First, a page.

MongoDB - Sort the Results of a Query

In MongoDB, you can sort the results of a query by using the limit() method.

In MongoDB, when you query a collection using the db.collection.find() method, you can append the sort() method to specify how the results should be sorted. The sort() method specifies a sort order for the cursor.

When using the sort() method, you must provide the sort order as a parameter. This must be a JSON document that defines the sort order. It will typically contain one or more fields, each followed by either 1 or -1, depending on whether the sort should be in ascending or descending order.

Example

First let's do a query without using sort() (so we can see the natural sort order):

Without sort()

Result:

{ "_id" : 1, "name" : "Ian Gillan", "instrument" : "Vocals" }
{ "_id" : 2, "name" : "Ian Paice", "instrument" : "Drums", "born" : 1948 }
{ "_id" : 3, "name" : "Roger Glover", "instrument" : "Bass", "born" : 1945 }
{ "_id" : 4, "name" : "Steve Morse", "instrument" : "Guitar", "born" : 1954 }
{ "_id" : 5, "name" : "Don Airey", "instrument" : "Keyboards", "born" : 1948 }
{ "_id" : 6, "name" : "Jeff Martin", "instrument" : "Vocals", "born" : 1969 }
{ "_id" : 7, "name" : "Jeff Burrows", "instrument" : "Drums", "born" : 1968 }
{ "_id" : 8, "name" : "Stuart Chatwood", "instrument" : "Bass", "born" : 1969 }

With sort() in Ascending Order

A value of 1 next to a field name specifies that the documents should be sorted by the specified field in ascending order.

Here we sort the results by name in ascending order:

Result:

{ "_id" : 5, "name" : "Don Airey", "instrument" : "Keyboards", "born" : 1948 }
{ "_id" : 1, "name" : "Ian Gillan", "instrument" : "Vocals" }
{ "_id" : 2, "name" : "Ian Paice", "instrument" : "Drums", "born" : 1948 }
{ "_id" : 7, "name" : "Jeff Burrows", "instrument" : "Drums", "born" : 1968 }
{ "_id" : 6, "name" : "Jeff Martin", "instrument" : "Vocals", "born" : 1969 }
{ "_id" : 3, "name" : "Roger Glover", "instrument" : "Bass", "born" : 1945 }
{ "_id" : 4, "name" : "Steve Morse", "instrument" : "Guitar", "born" : 1954 }
{ "_id" : 8, "name" : "Stuart Chatwood", "instrument" : "Bass", "born" : 1969 }

With sort() in Descending Order

A value of -1 next to a field name specifies descending order.

Here we sort the results by name in descending order:

Result:

{ "_id" : 8, "name" : "Stuart Chatwood", "instrument" : "Bass", "born" : 1969 }
{ "_id" : 4, "name" : "Steve Morse", "instrument" : "Guitar", "born" : 1954 }
{ "_id" : 3, "name" : "Roger Glover", "instrument" : "Bass", "born" : 1945 }
{ "_id" : 6, "name" : "Jeff Martin", "instrument" : "Vocals", "born" : 1969 }
{ "_id" : 7, "name" : "Jeff Burrows", "instrument" : "Drums", "born" : 1968 }
{ "_id" : 2, "name" : "Ian Paice", "instrument" : "Drums", "born" : 1948 }
{ "_id" : 1, "name" : "Ian Gillan", "instrument" : "Vocals" }
{ "_id" : 5, "name" : "Don Airey", "instrument" : "Keyboards", "born" : 1948 }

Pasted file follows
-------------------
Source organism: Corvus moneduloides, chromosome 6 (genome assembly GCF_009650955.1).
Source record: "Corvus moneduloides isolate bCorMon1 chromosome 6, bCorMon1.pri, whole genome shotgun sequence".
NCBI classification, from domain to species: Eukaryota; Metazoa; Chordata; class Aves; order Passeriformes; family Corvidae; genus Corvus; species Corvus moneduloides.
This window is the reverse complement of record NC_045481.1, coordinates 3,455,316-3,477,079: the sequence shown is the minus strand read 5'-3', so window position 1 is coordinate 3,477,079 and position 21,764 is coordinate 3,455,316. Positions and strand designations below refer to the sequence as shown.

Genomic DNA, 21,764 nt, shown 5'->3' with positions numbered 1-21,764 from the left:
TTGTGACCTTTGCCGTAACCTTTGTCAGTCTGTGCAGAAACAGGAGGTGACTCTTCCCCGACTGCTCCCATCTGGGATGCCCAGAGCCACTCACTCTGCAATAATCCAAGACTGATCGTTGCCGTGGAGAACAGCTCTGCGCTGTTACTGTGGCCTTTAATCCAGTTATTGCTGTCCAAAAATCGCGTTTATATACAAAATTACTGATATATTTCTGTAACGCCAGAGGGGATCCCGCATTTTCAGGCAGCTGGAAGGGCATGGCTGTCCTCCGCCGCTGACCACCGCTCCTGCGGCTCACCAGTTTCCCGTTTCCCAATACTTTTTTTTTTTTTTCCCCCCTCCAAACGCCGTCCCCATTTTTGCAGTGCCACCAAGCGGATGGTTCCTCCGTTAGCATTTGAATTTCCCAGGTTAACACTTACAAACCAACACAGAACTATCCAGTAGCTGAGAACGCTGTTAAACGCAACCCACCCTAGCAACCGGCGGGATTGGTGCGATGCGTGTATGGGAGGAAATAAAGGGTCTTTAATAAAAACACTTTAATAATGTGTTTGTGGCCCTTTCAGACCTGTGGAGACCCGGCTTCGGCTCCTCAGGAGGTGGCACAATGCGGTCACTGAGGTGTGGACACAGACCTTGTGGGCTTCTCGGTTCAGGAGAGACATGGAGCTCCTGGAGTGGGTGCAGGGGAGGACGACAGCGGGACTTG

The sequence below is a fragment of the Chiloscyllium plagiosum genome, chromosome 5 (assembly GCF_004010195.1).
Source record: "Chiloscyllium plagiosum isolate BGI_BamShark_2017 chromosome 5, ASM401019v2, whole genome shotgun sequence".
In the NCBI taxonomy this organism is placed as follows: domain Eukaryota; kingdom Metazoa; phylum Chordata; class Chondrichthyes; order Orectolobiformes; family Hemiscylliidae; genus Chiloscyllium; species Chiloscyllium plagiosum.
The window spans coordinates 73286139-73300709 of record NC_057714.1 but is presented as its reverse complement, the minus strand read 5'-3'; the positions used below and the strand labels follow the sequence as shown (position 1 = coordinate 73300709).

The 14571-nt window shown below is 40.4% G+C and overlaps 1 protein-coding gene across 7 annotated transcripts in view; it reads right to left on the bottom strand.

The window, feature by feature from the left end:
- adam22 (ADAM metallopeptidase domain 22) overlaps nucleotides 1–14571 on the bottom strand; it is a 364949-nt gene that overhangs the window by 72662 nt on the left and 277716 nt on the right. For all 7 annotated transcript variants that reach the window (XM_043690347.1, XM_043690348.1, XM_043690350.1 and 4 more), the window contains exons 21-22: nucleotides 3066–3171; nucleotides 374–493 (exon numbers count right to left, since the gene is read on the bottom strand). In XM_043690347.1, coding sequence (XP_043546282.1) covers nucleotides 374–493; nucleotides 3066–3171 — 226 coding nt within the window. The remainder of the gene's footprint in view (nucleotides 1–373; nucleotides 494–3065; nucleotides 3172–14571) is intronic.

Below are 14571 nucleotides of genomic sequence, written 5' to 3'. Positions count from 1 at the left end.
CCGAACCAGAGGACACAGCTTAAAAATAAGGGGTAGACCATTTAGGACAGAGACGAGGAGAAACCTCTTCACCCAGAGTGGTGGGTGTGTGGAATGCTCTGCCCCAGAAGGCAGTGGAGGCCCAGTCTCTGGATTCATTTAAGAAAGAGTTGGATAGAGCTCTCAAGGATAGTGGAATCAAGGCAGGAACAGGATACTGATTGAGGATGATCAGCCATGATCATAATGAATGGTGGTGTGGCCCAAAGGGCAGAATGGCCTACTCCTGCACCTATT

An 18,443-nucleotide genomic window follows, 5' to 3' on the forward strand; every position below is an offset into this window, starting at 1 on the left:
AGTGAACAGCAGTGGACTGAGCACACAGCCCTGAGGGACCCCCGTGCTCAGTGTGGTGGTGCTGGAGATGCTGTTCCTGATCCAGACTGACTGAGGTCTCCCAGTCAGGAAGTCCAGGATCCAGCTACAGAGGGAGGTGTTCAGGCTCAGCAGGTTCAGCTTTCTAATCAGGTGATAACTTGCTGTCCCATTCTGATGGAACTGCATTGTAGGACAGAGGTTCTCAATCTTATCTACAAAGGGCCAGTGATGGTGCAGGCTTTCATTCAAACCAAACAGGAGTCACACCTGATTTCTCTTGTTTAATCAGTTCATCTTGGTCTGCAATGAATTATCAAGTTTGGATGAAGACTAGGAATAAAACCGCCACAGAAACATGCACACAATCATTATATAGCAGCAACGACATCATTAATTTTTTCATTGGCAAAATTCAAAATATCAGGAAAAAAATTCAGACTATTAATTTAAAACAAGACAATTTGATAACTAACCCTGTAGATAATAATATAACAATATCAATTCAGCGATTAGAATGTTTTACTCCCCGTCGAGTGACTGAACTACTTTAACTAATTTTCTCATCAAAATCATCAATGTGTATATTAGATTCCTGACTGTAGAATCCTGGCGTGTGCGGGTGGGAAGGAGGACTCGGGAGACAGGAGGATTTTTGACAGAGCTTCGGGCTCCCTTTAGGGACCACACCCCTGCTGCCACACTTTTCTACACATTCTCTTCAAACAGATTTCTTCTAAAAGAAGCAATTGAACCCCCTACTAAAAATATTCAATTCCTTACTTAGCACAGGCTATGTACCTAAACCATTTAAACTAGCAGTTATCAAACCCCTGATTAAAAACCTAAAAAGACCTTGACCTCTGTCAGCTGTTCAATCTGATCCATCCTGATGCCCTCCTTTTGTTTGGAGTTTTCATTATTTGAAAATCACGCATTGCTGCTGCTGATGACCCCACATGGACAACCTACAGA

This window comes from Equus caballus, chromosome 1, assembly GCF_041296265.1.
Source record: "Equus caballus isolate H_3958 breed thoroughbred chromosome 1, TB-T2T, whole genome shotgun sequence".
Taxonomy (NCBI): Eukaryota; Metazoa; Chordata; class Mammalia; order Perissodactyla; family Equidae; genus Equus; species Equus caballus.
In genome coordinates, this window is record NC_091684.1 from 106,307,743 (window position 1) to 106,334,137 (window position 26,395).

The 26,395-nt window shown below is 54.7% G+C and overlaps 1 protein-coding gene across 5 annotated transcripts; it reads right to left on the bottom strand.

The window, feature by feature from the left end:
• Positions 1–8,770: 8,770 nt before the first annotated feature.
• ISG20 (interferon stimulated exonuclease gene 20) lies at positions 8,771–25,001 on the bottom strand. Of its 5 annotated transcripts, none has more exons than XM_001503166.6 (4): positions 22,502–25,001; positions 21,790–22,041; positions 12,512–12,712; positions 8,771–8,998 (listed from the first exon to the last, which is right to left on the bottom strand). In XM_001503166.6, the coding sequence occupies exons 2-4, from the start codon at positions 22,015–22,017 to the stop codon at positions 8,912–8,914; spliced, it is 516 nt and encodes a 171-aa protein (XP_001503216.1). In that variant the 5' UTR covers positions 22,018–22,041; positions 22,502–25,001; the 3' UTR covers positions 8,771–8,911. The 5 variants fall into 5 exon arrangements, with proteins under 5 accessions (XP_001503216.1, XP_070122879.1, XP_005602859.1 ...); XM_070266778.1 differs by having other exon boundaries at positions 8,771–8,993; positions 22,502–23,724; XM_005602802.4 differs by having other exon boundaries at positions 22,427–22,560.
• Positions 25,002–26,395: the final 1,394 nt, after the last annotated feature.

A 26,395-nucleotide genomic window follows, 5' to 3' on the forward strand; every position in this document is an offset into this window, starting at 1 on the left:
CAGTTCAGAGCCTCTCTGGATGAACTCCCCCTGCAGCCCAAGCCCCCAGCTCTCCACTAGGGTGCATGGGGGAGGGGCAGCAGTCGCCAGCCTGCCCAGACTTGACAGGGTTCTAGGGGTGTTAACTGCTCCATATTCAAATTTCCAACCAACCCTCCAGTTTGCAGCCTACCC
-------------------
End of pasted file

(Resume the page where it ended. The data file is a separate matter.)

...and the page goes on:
Multiple Fields

You can sort by multiple fields. Just separate each field by a comma. When you do this, the documents will be sorted by the first field specified, then the next, and so on.

Here, we sort by the instrument field, followed by the born field. If two or more musicians play the same instrument, the born field determines how they are sorted relative to each other.

Result:

{ "_id" : 3, "name" : "Roger Glover", "instrument" : "Bass", "born" : 1945 }
{ "_id" : 8, "name" : "Stuart Chatwood", "instrument" : "Bass", "born" : 1969 }
{ "_id" : 2, "name" : "Ian Paice", "instrument" : "Drums", "born" : 1948 }
{ "_id" : 7, "name" : "Jeff Burrows", "instrument" : "Drums", "born" : 1968 }
{ "_id" : 4, "name" : "Steve Morse", "instrument" : "Guitar", "born" : 1954 }
{ "_id" : 5, "name" : "Don Airey", "instrument" : "Keyboards", "born" : 1948 }
{ "_id" : 1, "name" : "Ian Gillan", "instrument" : "Vocals" }
{ "_id" : 6, "name" : "Jeff Martin", "instrument" : "Vocals", "born" : 1969 }

And just to see how the second field can affect the order, switch it to a negative value (descending):

Result:

{ "_id" : 8, "name" : "Stuart Chatwood", "instrument" : "Bass", "born" : 1969 }
{ "_id" : 3, "name" : "Roger Glover", "instrument" : "Bass", "born" : 1945 }
{ "_id" : 7, "name" : "Jeff Burrows", "instrument" : "Drums", "born" : 1968 }
{ "_id" : 2, "name" : "Ian Paice", "instrument" : "Drums", "born" : 1948 }
{ "_id" : 4, "name" : "Steve Morse", "instrument" : "Guitar", "born" : 1954 }
{ "_id" : 5, "name" : "Don Airey", "instrument" : "Keyboards", "born" : 1948 }
{ "_id" : 6, "name" : "Jeff Martin", "instrument" : "Vocals", "born" : 1969 }
{ "_id" : 1, "name" : "Ian Gillan", "instrument" : "Vocals" }

Sort with Limit

You can use sort() with limit() to sort the results of the limited result set.

Here we limit the results to 3 documents:

Result:

{ "_id" : 5, "name" : "Don Airey", "instrument" : "Keyboards", "born" : 1948 }
{ "_id" : 1, "name" : "Ian Gillan", "instrument" : "Vocals" }
{ "_id" : 2, "name" : "Ian Paice", "instrument" : "Drums", "born" : 1948 }

If we switch name to descending order:

Result:

{ "_id" : 8, "name" : "Stuart Chatwood", "instrument" : "Bass", "born" : 1969 }
{ "_id" : 4, "name" : "Steve Morse", "instrument" : "Guitar", "born" : 1954 }
{ "_id" : 3, "name" : "Roger Glover", "instrument" : "Bass", "born" : 1945 }

Comparing Different Types

When comparing values of different BSON types, MongoDB uses the following comparison order, from lowest to highest:

  1. MinKey (internal type)
  2. Null
  3. Numbers (ints, longs, doubles)
  4. Symbol, String
  5. Object
  6. Array
  7. BinData
  8. ObjectId
  9. Boolean
  10. Date
  11. Timestamp
  12. Regular Expression
  13. MaxKey (internal type)

Note that non-existent fields are treated the same as a null value (or empty BSON object).